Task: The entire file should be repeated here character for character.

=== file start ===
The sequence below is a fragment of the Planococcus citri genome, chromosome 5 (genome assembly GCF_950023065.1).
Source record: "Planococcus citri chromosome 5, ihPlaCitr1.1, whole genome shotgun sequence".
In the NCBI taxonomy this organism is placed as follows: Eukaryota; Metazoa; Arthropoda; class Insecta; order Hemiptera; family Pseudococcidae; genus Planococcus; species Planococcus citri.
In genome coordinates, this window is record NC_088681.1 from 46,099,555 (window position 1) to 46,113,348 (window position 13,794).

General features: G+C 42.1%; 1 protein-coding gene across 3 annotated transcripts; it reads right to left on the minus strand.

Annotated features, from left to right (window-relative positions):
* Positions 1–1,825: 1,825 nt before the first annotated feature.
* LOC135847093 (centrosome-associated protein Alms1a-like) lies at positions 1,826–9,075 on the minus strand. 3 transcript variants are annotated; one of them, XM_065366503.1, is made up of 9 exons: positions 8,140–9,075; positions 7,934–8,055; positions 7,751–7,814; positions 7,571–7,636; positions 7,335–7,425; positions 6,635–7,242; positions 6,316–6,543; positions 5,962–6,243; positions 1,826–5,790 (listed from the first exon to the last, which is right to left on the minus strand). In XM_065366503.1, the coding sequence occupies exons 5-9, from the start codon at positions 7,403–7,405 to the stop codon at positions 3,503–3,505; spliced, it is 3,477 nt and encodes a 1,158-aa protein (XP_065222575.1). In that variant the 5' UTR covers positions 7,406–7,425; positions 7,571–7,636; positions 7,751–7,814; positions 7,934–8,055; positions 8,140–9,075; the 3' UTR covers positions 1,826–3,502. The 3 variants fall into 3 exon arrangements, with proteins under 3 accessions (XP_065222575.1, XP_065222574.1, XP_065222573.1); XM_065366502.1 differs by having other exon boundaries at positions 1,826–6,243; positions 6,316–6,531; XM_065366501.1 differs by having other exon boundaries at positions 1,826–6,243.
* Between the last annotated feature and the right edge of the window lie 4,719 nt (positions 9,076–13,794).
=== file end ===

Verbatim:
The sequence below is a fragment of the Planococcus citri genome, chromosome 5 (genome assembly GCF_950023065.1).
Source record: "Planococcus citri chromosome 5, ihPlaCitr1.1, whole genome shotgun sequence".
In the NCBI taxonomy this organism is placed as follows: Eukaryota; Metazoa; Arthropoda; class Insecta; order Hemiptera; family Pseudococcidae; genus Planococcus; species Planococcus citri.
In genome coordinates, this window is record NC_088681.1 from 46,099,555 (window position 1) to 46,113,348 (window position 13,794).

General features: G+C 42.1%; 1 protein-coding gene across 3 annotated transcripts; it reads right to left on the minus strand.

Annotated features, from left to right (window-relative positions):
* Positions 1–1,825: 1,825 nt before the first annotated feature.
* LOC135847093 (centrosome-associated protein Alms1a-like) lies at positions 1,826–9,075 on the minus strand. 3 transcript variants are annotated; one of them, XM_065366503.1, is made up of 9 exons: positions 8,140–9,075; positions 7,934–8,055; positions 7,751–7,814; positions 7,571–7,636; positions 7,335–7,425; positions 6,635–7,242; positions 6,316–6,543; positions 5,962–6,243; positions 1,826–5,790 (listed from the first exon to the last, which is right to left on the minus strand). In XM_065366503.1, the coding sequence occupies exons 5-9, from the start codon at positions 7,403–7,405 to the stop codon at positions 3,503–3,505; spliced, it is 3,477 nt and encodes a 1,158-aa protein (XP_065222575.1). In that variant the 5' UTR covers positions 7,406–7,425; positions 7,571–7,636; positions 7,751–7,814; positions 7,934–8,055; positions 8,140–9,075; the 3' UTR covers positions 1,826–3,502. The 3 variants fall into 3 exon arrangements, with proteins under 3 accessions (XP_065222575.1, XP_065222574.1, XP_065222573.1); XM_065366502.1 differs by having other exon boundaries at positions 1,826–6,243; positions 6,316–6,531; XM_065366501.1 differs by having other exon boundaries at positions 1,826–6,243.
* Between the last annotated feature and the right edge of the window lie 4,719 nt (positions 9,076–13,794).